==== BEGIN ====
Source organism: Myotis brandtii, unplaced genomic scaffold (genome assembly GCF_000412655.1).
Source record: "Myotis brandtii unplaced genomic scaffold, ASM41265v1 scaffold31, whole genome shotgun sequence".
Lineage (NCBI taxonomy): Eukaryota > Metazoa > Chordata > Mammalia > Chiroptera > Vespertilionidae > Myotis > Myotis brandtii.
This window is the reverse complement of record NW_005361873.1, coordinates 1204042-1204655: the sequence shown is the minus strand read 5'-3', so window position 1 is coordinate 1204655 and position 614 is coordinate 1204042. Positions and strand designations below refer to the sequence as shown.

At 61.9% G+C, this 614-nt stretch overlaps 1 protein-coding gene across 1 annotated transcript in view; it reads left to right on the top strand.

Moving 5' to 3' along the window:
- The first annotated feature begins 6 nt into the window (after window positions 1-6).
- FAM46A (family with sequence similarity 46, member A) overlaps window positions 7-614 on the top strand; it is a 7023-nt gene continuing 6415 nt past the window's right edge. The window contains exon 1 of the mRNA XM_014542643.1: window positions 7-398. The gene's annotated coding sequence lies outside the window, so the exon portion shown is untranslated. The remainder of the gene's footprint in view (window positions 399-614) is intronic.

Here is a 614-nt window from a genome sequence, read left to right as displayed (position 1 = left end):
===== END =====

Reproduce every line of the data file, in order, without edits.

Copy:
Source organism: Myotis brandtii, unplaced genomic scaffold (genome assembly GCF_000412655.1).
Source record: "Myotis brandtii unplaced genomic scaffold, ASM41265v1 scaffold31, whole genome shotgun sequence".
Lineage (NCBI taxonomy): Eukaryota > Metazoa > Chordata > Mammalia > Chiroptera > Vespertilionidae > Myotis > Myotis brandtii.
This window is the reverse complement of record NW_005361873.1, coordinates 1204042-1204655: the sequence shown is the minus strand read 5'-3', so window position 1 is coordinate 1204655 and position 614 is coordinate 1204042. Positions and strand designations below refer to the sequence as shown.

At 61.9% G+C, this 614-nt stretch overlaps 1 protein-coding gene across 1 annotated transcript in view; it reads left to right on the top strand.

Moving 5' to 3' along the window:
- The first annotated feature begins 6 nt into the window (after window positions 1-6).
- FAM46A (family with sequence similarity 46, member A) overlaps window positions 7-614 on the top strand; it is a 7023-nt gene continuing 6415 nt past the window's right edge. The window contains exon 1 of the mRNA XM_014542643.1: window positions 7-398. The gene's annotated coding sequence lies outside the window, so the exon portion shown is untranslated. The remainder of the gene's footprint in view (window positions 399-614) is intronic.

Here is a 614-nt window from a genome sequence, read left to right as displayed (position 1 = left end):